lowed. He said much for the platform
and ticket and got in a whack at James D.
Pheian, the Rainey candidate, when he
said: "Our candidate, tne Hon. Joseph I.
Dimond, is not a millionaire, is not a
banker, is not an aristocrat and is not a
gold bug. He is a Bryan and silver Demo
crat."
Robert Ferral of the judicial ticket
turned himself loose for a few minute 3.
Portions of his speech are as follows:
Fellow-Democrats : I believe there is no law
against talking that way, even if we didn't get
on tbe ticket as Democrats, although it is an
hour or two since I rend the last Supreme
X-'ouri decision and I don't know what the law
really is. But, alter all, it doesn't make a fel
low a Democrat to call him oue or put his
name on the ticket. We are fighting each
other when we ought to be going into battle
shoulder to shoulder. I gave what influence f
could to the efforts of our next Mayor to secure
party harmony, bat when the time came I
said: "Here is where my duty calls me, sink
or swim, 1 wasn't born yesterday and I've
battled tor the Democratic party since before
many of you were born, yet I find to-day, after
all I've done, that I can't put my name on the
ticket as a Democrat.
We got the worst of a decision by one . vote,
didn't we 7 Well, so did Samuel J. lilden. So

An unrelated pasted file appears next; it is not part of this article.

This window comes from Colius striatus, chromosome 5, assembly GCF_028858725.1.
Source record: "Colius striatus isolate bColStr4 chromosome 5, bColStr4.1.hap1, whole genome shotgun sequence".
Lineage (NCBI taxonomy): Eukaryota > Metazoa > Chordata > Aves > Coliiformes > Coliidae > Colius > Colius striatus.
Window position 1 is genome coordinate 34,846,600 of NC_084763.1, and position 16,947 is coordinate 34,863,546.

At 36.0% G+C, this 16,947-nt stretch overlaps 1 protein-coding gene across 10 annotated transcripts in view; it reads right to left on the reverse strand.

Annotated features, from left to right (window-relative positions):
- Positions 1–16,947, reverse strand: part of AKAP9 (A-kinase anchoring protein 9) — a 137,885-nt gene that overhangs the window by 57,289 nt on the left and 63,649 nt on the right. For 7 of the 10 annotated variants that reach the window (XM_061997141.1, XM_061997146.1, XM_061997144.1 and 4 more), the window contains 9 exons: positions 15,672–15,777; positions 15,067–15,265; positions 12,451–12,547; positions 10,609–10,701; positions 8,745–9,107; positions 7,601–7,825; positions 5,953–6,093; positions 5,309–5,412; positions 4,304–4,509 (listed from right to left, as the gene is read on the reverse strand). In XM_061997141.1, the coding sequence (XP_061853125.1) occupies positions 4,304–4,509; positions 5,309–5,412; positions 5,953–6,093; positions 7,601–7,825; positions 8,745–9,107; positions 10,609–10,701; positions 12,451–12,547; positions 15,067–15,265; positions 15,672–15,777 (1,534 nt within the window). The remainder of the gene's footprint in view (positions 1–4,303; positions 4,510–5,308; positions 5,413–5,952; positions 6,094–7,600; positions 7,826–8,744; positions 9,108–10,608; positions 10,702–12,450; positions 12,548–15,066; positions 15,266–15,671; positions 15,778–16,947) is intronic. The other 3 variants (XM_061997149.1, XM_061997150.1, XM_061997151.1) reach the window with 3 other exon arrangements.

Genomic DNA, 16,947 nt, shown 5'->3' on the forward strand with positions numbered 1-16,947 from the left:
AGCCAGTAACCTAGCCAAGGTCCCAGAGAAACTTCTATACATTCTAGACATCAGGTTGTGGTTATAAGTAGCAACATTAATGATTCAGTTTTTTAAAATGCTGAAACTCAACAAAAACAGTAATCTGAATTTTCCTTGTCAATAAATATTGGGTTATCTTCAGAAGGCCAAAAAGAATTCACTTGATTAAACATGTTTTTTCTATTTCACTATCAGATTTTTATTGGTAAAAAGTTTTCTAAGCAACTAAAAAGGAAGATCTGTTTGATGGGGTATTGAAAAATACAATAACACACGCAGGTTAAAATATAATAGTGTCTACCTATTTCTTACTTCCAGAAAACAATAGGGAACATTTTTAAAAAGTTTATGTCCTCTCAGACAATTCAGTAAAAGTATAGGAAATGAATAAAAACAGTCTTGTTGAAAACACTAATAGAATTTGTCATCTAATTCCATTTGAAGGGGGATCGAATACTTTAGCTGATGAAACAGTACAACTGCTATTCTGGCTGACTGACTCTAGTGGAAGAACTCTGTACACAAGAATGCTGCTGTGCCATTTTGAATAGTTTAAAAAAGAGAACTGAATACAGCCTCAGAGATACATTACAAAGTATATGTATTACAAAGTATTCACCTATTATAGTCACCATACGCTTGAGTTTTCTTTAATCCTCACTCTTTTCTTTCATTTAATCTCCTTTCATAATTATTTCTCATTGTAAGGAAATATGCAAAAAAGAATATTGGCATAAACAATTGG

did the income tux. But we'll battle on until
we get the best of it by thousands of votes.
There isn't a man on our ticket with a stain
on his name. Our platform rings with the old
truths of the Democratic party, snd it rings
with the name of Bryan. It declares for equal
rights to all and special privileges to none, and
it is in favor of religious liberty.
W. G. Burke, candidate for Superior
Judge, said that the ticket was nominated
by a convention of 450 citizens, above
whom rose no shadow of religions
bigotry. • ;
Joseph Leggett, also of the judicial
ticket, made vigorous assertions that be
was with the , true Democratic party and
would stay with his friends. He d eclared
the charter, to be one of the most un
democratic documents ever presented to
the suffrages of a free people.
George I). Giliespie, candidate for Super
visor, vigorously described the party as
the anti-monopoly party and the one rep
resenting the people. . ....'" ,;,
T. Carl Spelling, candidate for City and
County Attorney, in the course of his
speech denounced the charter as an "ag
gregation of abominations," abunglesome
instrument, one presenting more depart
ures from the common law than the four
codes of California, and one that would
precipitate fifty years of litigation.
The quartet sang and the meeting ended.
" m " " '" ■■ ;
SINGLE-BARRELED RATIFY
It Would Have Bien Awkward for
the Populists to Jo n.
The ratification was not a joint af
fair of the Buckleyitss and Populists, as
might have been expected from the suc
cess of Buckley's fusion. At a meeting of
the Buckley candidates the other night
it was proposed to make it a joint affair,
but all the candidates who had got left on
the Populist indorsement got up and
howled at the proposition. It really would
have been very awkward, as it was soon
realized.
Tom Egran, Senatorial candidate in the
Seventeenth, who lost the indorsement,
declared hotly that he would not be